Consumers in much of the country will have a broader selection of health insurance plans next year, the Obama administration said Tuesday, as it predicted an increase of about 25 percent in the number of insurers that are expected to compete in federal and state marketplaces.
More competition will help hold down premiums, federal health officials said. The administration released preliminary data on insurers that have indicated they want to participate next year in the insurance exchanges, where the federal government subsidizes premiums for millions of people.
So far, it said, the number of insurers, also known as issuers, is up to 315 next year, from 252 this year. For the 36 states served by the federal marketplace, it said, the number is up almost 30 percent, to 248 next year, from 191 this year.
Fourteen states ran their own exchanges, and half have reported the number of insurers expected in 2015. The number in these states and the District of Columbia is expected to increase by about 10 percent, to 67, from 61, the administration said. A three-month open-enrollment period begins Nov. 15.
Sylvia Mathews Burwell, the secretary of health and human services,disclosed the numbers of insurers in a speech at the Brookings Institution, where she said the data showed that “the Affordable Care Act is working.”
“During the last open enrollment,” she said, “consumers could choose from an average of nearly 50 plans. Today, we’re able to announce that in 2015 there will be a 25 percent increase in the total number of issuers selling health insurance plans in the marketplace.”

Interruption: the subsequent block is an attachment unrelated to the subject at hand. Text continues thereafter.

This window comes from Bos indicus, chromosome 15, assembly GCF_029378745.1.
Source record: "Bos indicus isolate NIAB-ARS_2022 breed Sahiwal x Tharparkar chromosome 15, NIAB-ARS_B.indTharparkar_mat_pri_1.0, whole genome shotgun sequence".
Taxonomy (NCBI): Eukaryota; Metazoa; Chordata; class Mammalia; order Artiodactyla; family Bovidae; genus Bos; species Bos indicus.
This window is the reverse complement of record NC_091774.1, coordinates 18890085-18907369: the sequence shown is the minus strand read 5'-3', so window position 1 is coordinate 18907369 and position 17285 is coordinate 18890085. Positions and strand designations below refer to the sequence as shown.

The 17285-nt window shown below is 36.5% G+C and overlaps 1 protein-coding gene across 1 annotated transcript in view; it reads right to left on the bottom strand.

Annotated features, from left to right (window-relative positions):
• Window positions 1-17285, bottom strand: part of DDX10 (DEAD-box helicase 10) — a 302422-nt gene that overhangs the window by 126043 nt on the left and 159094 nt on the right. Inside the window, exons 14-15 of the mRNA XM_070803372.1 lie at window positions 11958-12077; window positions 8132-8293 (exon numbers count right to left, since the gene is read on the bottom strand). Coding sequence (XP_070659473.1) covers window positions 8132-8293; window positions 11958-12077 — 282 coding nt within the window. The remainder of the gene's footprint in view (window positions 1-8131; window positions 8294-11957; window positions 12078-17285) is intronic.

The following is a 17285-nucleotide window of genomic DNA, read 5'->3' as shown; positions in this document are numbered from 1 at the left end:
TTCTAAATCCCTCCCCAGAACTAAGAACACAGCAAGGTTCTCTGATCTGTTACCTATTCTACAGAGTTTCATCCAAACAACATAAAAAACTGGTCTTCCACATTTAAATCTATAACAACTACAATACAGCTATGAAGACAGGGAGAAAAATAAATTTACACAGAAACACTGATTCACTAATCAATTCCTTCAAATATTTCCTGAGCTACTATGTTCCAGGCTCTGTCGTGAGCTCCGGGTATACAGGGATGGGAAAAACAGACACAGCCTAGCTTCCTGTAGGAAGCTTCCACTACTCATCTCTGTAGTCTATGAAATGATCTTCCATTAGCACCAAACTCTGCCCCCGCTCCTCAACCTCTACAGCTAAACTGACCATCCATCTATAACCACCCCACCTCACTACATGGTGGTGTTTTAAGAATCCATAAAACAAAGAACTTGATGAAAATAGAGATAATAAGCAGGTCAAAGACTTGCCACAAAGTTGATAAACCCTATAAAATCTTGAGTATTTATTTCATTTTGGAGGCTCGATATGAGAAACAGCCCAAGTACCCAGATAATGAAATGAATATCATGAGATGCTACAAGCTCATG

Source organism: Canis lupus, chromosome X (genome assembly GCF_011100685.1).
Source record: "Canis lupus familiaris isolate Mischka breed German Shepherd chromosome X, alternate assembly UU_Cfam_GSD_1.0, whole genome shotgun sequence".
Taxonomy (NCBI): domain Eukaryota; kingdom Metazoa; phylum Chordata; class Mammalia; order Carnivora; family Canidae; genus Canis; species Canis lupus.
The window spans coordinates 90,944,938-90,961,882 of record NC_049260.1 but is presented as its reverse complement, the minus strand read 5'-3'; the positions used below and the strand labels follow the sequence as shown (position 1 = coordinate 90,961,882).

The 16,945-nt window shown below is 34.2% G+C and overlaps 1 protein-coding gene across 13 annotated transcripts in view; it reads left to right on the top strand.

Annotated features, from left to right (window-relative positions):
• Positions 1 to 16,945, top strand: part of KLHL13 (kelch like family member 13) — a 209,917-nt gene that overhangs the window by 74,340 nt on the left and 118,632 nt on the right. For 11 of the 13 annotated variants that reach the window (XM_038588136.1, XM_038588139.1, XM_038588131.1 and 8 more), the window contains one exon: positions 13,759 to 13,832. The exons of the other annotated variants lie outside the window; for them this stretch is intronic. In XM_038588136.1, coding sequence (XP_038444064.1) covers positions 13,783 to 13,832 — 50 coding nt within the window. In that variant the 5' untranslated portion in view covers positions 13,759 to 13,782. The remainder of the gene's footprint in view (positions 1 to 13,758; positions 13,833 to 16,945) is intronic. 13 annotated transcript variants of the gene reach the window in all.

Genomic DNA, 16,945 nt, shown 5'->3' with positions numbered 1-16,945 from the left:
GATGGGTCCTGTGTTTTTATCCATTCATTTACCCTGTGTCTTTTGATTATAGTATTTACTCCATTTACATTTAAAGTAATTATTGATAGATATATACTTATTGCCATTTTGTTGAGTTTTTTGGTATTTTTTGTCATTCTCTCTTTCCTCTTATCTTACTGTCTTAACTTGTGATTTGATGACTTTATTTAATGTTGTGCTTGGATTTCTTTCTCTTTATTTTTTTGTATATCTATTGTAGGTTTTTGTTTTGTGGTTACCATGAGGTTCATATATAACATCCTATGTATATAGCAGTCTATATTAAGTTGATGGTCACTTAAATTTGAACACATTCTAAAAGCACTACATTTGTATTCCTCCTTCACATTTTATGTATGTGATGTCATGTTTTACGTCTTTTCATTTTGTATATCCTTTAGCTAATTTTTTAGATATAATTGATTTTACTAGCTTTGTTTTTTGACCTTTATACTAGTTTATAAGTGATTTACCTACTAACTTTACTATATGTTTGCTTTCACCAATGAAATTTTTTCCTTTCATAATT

The numbers are generally consistent with reports by some insurers, which have said they are moving into additional states because they see the government-subsidized market as a business opportunity.
However, the numbers came with several qualifications.
Many states have more than one insurance market or rating area. An insurer is counted as participating in a state if it is in just one local market. Consumers in an urban area may have additional choices next year, but that does not guarantee the same options for people in rural areas who had more limited choices this year. The administration did not disclose the number of plans in each rating area in a state.
Moreover, administration officials said, if an insurer offers its products on the exchanges of three states, that is counted as three insurers.
The numbers, through Sept. 4, do not reflect a decision last week by PreferredOne, the largest provider of coverage on Minnesota’s insurance exchange, to pull out of the state’s online marketplace.
Federal officials said they were pleased to see increases in states with few options this year. In New Hampshire and West Virginia, the federal exchange had just one private insurer this year, officials said. The number is expected to increase to five in New Hampshire and two in West Virginia.
Likewise, officials said, in Alabama, Maine, Mississippi and North Carolina, the number of insurers will rise to three in 2015, from two this year. In Alaska and Wyoming, the number will remain at two.
In Arkansas and Montana, officials said, the number of insurers on the federal exchange will rise to four, from three this year. The number will be unchanged at three in Delaware, North Dakota and South Dakota.
Among the states showing substantial increases were Indiana, where the number of insurers is rising to nine, from four, and Missouri, where the number is doubling, to eight, officials said.